CHARLESTON, W.Va.– Members of the National Council on the Arts praised West Virginia on Friday for the artistic displays it has to offer residents and visitors alike.

Representative Evan Jenkins speaks at the June 2018 National Council on the Arts meeting in Charleston.

The Council held one of its annual meetings in Charleston, and this was the first time in 27 years it was located outside of its home in Washington, D.C.

The National Council on the Arts gives advice to the Chairman of the National Endowment for the Arts on policies and programs. It then reviews and makes recommendations to the Chairman about grant applications, funding guidelines and leadership initiatives.

The council meeting convened Friday morning, and Randall Reid-Smith, curator for the West Virginia Department of Arts, Culture and History, started the morning off with a rendition of the National Anthem. Other performers at the meeting included Sophie Fatu, a five-year old singing star; students from Capital High School; student competitors of the national poetry recitation contest Poetry Out Loud and the Cabell Midland Jazz Knights.

Mary Anne Carter, acting chairwomen for the NEA, said that it’s a myth that the organization only funds projects in big cities or in cities on the east or west coasts.

“We reach thousands of communities across the country every year, so while we may be headquartered in Washington, our work, our priorities and our vision extends far, far beyond our nation’s capital,” she said.

White added that 40 percent of the NEA’s grant-making budget is allocated to regional art organizations and state art agencies– including the West Virginia Department of Arts, Culture and History.

“These organizations are among our most important partners, because they understand the culture and needs of the regions and communities better than anyone,” she said. “They are the boots on the ground, and we rely on their expertise and networks to transform our investments into opportunities for all residents to participate in and benefit from the arts.”

Carter was among the group of council members who made their way into the state yesterday and visited the Huntington Museum of Art, the Keith Albee Performing Arts Center in Huntington and the Clay Center for the Arts and Sciences before watching a showcase that included performances by musicians of Mountain Stage, pianist Barbara Nissman and Greenbrier Valley Theater.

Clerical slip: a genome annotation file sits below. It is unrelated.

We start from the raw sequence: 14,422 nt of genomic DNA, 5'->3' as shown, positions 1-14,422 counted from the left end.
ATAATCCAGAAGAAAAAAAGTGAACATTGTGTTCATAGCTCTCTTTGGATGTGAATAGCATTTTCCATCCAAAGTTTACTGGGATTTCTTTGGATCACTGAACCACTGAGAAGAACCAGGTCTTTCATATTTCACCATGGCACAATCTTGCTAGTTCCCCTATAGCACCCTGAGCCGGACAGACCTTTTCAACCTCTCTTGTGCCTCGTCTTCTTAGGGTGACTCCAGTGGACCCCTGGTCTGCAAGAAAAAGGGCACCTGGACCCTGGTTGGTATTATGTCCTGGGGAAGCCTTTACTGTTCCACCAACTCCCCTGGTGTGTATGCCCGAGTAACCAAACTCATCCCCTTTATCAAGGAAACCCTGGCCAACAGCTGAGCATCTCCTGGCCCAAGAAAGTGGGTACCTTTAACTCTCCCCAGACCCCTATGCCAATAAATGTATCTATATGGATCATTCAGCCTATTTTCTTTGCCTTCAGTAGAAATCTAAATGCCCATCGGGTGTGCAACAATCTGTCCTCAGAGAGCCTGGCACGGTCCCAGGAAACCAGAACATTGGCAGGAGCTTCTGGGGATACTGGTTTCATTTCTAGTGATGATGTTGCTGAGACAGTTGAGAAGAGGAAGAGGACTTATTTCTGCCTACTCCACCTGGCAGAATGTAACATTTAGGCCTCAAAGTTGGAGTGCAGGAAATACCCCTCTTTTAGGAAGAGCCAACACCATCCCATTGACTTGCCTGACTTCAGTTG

“At every stop it’s been clear that the arts are thriving in West Virginia whether it be contemporary or traditional, visual art or performance,” she said on Friday at the meeting. “Because the arts are thriving, they’re helping West Virginians thrive as well.”

Dr. Maria Rossario Jackson is from Los Angeles, California where she works as an urban planning and community policy specialist. She said she was “in the best way overwhelmed” by the landscape, heart and the hospitality West Virginia has.

“This has been a beautiful trip,” she said. “It is inspiring to see your towns, your cities, your rural areas, and to witness the creativity of the people who live here and your openness to other perspectives.”

Paul Hodes came from Concord, New Hampshire and is an attorney, musician and former congressman and said the support West Virginia has for the arts is vital.

“Your support for the arts is very important and manifests in everything we saw here in West Virginia. It’s just been a tremendous pleasure and also a privilege to be with you,” he said.

Hodes joked that he was heading back to New Hampshire with “West Virginia envy”.

“You all do arts like nobody else’s business, and you should be justly, and are justly, proud of your cultural heritage, the traditions that are beautiful and the excellence of your art is what came home to me,” he said.

House of Representatives member Evan Jenkins closed out the meeting by saying that funding was raised for the National Endowment for the Arts in the 2018 omnibus spending bill despite the original proposal from the Trump Administration to fully gut funds.

“You have our commitment. You have our passion. You have our firm belief in what you do, so for the Council and the grant-making advisory role that the Council plays to the NEA, thank you for coming to West Virginia,” he said.

The next meeting of the Council should take place in October.

Story by Jordyn Johnson

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